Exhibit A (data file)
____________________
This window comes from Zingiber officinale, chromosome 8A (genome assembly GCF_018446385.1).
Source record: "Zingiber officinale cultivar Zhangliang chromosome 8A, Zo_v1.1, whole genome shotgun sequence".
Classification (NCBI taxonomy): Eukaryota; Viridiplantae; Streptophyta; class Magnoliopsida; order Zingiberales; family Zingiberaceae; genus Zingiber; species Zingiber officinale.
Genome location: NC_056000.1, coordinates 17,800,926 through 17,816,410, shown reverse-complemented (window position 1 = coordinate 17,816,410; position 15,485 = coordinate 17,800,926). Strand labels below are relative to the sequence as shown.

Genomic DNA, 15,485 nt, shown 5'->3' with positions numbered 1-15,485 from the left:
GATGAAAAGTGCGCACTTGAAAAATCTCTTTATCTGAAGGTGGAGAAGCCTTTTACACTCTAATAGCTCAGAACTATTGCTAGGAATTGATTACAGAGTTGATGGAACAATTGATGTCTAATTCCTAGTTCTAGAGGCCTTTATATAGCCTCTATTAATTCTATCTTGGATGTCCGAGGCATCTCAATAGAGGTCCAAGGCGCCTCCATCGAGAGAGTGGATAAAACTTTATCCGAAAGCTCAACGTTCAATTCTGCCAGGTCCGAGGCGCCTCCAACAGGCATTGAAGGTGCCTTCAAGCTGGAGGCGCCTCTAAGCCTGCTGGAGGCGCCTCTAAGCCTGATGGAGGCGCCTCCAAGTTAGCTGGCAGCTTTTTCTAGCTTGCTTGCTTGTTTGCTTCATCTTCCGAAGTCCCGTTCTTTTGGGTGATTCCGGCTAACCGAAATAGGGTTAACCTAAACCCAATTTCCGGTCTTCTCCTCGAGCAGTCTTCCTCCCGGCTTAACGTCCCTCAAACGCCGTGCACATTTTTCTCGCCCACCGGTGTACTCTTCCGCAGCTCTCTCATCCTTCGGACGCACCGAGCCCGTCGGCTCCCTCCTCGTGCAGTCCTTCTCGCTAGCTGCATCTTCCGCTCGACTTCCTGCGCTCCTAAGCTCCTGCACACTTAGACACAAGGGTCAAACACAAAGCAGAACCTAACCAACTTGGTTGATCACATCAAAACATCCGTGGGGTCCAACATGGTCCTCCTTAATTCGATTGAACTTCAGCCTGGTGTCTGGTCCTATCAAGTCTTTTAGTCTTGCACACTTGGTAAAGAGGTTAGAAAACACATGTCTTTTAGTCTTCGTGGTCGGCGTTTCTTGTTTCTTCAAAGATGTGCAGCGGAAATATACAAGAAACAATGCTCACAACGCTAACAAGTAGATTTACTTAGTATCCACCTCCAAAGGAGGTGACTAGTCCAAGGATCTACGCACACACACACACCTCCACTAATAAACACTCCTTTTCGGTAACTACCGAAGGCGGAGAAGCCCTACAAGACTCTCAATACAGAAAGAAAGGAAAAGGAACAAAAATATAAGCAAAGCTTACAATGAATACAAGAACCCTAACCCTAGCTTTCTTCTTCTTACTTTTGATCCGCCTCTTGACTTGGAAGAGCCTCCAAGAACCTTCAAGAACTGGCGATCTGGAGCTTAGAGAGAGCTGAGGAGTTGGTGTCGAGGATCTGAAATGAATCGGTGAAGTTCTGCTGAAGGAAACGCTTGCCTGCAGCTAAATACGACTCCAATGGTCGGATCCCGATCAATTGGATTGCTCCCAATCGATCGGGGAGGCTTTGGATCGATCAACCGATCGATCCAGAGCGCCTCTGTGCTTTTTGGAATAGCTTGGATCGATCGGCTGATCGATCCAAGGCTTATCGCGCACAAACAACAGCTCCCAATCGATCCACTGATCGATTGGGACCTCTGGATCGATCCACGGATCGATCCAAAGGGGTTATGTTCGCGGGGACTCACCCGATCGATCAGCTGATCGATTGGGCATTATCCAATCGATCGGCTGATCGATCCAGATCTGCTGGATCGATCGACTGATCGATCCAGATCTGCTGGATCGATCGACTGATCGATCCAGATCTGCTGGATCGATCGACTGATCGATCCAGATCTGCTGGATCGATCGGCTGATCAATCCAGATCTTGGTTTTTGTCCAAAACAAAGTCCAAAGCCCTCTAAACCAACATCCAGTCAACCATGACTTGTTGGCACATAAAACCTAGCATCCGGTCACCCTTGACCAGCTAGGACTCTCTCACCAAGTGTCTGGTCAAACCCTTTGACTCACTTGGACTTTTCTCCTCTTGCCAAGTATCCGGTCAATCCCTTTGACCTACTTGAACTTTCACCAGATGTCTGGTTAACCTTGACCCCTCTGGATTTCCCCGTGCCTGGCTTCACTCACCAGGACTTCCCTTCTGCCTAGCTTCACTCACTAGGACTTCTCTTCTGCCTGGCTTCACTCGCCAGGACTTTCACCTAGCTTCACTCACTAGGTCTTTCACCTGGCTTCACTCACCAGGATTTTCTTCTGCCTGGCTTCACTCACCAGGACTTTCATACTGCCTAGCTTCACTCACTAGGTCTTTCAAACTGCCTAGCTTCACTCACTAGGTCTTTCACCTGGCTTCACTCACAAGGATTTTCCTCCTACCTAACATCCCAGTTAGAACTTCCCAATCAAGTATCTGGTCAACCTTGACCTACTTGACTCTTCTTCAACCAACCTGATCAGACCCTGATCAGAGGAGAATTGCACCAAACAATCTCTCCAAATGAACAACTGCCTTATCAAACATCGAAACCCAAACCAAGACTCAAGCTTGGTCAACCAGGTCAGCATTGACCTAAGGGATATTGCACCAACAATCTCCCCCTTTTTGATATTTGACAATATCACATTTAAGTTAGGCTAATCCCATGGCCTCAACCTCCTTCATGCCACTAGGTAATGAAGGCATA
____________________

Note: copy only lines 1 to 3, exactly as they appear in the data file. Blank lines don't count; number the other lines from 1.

This window comes from Zingiber officinale, chromosome 8A (genome assembly GCF_018446385.1).
Source record: "Zingiber officinale cultivar Zhangliang chromosome 8A, Zo_v1.1, whole genome shotgun sequence".
Classification (NCBI taxonomy): Eukaryota; Viridiplantae; Streptophyta; class Magnoliopsida; order Zingiberales; family Zingiberaceae; genus Zingiber; species Zingiber officinale.